Foreign Investments in U.S. To Get More Transparent Scrutiny

By Andrzej Zwaniecki
USINFO Staff Writer

Washington – The U.S. government’s scrutiny of some foreign direct investment deals is likely to become more transparent and predictable without making the business climate less friendly to foreign investors, government officials and business representatives say.

Under legislation passed by the House and Senate and expected to be signed by President Bush, Congress and the business community would get greater access to the administration’s reviews of proposed foreign investments that have potential implications for U.S. national security.

The investment reviews are conducted by the interagency Committee on Foreign Investment in the United States (CFIUS), whose work until recently has been shrouded in secrecy.

Foreign investors have complained that dealing with the opaque review process based on vague criteria has complicated their business decisions. 

The final bill will “provide the investors more confidence and knowledge about what we are trying to do when we look at national security issues,” Under Secretary of Treasury Clay Lowery said July 17.

Officials and lawmakers from both parties have acknowledged that because of terrorism-related concerns, the U.S. government must scrutinize thoroughly foreign companies’ transactions that may affect U.S. national security.

But they also say the legislation was crafted carefully to avoid discouraging foreign investment in the United States.

“We showed we haven’t decided to secede from the world,” said House Financial Services Committee Chairman Barney Frank, who was involved in crafting the legislation.

And Treasury Deputy Secretary Robert Kimmitt said the bill “strikes the important balance between protecting national security … and advancing the open investment policy.” The Treasury Department issued his prepared statement July 11 after the House of Representatives approved the measure, which already had been passed by the Senate.

All major U.S. business groups, including the Organization for International Investment, which represents foreign companies doing business in the United States, have supported the bill.

Jonathan Huneke, vice president of the U.S. Council for International Business (USCIB), said the legislation significantly would improve the review process. The USCIB is a business interest group that promotes free trade and open investment worldwide.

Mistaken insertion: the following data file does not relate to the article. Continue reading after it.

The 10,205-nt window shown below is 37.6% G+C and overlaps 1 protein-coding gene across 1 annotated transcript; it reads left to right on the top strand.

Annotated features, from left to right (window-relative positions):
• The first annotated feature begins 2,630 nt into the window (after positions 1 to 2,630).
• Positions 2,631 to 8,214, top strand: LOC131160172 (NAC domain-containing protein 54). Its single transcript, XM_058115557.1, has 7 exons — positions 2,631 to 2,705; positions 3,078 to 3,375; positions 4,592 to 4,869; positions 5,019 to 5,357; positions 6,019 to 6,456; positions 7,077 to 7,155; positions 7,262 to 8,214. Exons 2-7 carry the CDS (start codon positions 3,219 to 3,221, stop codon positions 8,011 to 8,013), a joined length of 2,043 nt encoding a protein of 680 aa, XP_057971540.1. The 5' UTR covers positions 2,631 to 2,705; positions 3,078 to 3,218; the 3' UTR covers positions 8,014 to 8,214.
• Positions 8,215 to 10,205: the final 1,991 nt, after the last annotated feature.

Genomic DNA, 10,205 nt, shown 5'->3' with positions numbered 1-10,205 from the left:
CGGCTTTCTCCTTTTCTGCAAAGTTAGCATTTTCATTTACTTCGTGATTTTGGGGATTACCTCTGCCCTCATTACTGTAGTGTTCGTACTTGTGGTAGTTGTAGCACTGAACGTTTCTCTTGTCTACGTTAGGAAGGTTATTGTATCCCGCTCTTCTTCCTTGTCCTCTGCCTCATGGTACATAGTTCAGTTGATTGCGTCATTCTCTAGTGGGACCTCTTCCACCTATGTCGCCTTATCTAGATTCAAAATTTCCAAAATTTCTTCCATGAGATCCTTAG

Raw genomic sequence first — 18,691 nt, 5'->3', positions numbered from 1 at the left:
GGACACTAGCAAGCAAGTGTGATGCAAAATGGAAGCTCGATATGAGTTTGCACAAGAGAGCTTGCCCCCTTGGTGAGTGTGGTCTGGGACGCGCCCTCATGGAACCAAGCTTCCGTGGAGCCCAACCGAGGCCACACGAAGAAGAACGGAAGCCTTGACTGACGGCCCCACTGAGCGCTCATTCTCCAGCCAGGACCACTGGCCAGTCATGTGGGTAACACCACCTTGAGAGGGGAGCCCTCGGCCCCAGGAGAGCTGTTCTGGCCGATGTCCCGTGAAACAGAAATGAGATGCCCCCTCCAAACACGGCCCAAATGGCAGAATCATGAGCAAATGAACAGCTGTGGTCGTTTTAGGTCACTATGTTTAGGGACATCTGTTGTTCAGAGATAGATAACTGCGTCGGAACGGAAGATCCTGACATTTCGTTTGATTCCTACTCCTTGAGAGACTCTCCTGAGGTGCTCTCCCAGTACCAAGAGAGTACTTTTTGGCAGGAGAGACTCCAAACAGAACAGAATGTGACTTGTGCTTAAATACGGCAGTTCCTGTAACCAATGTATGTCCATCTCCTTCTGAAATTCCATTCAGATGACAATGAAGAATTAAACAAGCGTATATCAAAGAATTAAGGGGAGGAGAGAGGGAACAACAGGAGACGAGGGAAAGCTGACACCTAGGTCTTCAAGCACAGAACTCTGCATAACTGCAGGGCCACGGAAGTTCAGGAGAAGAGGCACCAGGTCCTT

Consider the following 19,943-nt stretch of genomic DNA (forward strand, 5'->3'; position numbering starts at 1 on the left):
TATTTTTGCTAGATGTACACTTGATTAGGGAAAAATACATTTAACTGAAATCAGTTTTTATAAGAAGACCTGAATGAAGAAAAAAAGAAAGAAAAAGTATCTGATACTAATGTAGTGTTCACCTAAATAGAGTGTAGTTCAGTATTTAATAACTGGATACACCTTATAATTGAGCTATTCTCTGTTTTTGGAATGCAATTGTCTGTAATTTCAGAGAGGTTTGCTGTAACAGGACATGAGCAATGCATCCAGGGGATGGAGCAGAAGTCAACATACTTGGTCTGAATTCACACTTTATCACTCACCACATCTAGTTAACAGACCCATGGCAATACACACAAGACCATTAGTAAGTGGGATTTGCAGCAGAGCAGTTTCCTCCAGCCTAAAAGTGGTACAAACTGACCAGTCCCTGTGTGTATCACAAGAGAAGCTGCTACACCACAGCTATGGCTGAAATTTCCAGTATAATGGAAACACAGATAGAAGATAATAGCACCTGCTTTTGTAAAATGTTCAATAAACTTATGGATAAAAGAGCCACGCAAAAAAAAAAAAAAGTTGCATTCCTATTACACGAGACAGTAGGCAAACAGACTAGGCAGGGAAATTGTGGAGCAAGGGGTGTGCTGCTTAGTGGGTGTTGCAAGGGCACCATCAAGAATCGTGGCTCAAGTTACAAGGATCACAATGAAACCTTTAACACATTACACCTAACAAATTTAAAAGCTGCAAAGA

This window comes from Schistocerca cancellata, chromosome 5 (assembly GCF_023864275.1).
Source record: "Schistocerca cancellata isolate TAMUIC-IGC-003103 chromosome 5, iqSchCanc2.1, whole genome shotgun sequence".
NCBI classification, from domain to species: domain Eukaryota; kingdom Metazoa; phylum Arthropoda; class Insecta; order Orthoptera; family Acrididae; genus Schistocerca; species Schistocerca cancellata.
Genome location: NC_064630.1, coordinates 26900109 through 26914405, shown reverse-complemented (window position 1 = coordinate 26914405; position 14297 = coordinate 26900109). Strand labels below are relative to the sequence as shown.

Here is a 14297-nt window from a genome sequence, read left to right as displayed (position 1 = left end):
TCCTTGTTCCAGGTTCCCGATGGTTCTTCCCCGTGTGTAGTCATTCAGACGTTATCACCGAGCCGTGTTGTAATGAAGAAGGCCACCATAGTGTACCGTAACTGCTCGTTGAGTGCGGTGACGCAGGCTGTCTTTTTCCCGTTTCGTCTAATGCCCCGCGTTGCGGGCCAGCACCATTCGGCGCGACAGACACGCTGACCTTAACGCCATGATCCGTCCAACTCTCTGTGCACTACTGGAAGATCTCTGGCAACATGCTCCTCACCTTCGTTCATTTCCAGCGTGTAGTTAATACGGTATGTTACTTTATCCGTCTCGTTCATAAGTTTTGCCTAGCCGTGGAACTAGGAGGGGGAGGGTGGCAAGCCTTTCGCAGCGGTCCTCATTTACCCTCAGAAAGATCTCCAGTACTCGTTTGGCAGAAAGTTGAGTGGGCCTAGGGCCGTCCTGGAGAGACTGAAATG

Lawmakers have attempted to revamp the process since the CFIUS approval of a 2006 deal by a Dubai state-owned company, Dubai Ports World (DP World), caused an uproar in Congress.  (See related article.)

Christopher Wall said that the bill would give Congress “greater confidence in the CFIUS review process,” making less likely future political controversies over foreign investments. Wall is an international trade attorney in the Washington office of Pillsbury Winthrop Shaw Pittman LLP.

The bill would require greater disclosure to Congress of foreign investment reviews. It also would expand CFIUS authority to review acquisitions of power plants, ports, toll roads and other critical facilities, and would require a 45-day investigation to follow the standard 30-day review of deals by companies controlled by foreign governments. In addition, it would provide for the more frequent use of so-called “mitigation agreements” that require investors to take certain actions to address perceived national security risks.

According to the administration, scrutiny of foreign direct investments has not affected U.S. openness to foreign investment. Since 2000, CFIUS has reviewed on average only about 5 percent of such deals per year, restricting or blocking only a few, according to a Treasury Department May 10 news release.

Foreign direct investment (FDI) in the United States has increased consistently since 2002, with a sharp upsurge in 2006 that brought it to $183 billion. But FDI is still far from the $321 billion peak in 2000, according to the U.S. Commerce Department’s Bureau of Economic Analysis.

The administration has expressed concern that doubts and misperceptions in other countries created by the DP World controversy might dampen investment.

In a May 10 statement, President Bush said that although his administration “will continue to take every necessary step to protect national security,” it also is “committed to ensuring that the United States continues to be the most attractive place in the world to invest."

Some countries have announced they are introducing measures that are intended to emulate the U.S. investment review process, according to Treasury’s Lowery.

But both USCIB's Huneke and the group’s chairman, William Parrett, worry that such measures may be used instead to protect domestic industries.

Governments in Canada, Germany, Japan, China, India and Russia recently imposed or are considering restrictions on foreign purchases of companies or real estate in their countries.

Governments also have used “informal” barriers to restrict foreign investment, such as declaring that certain industries are off-limits or that certain companies are untouchable, according to Parrett.

The full text of Kimmitt’s statement and a fact sheet on foreign investment are available on the Treasury Department Web site.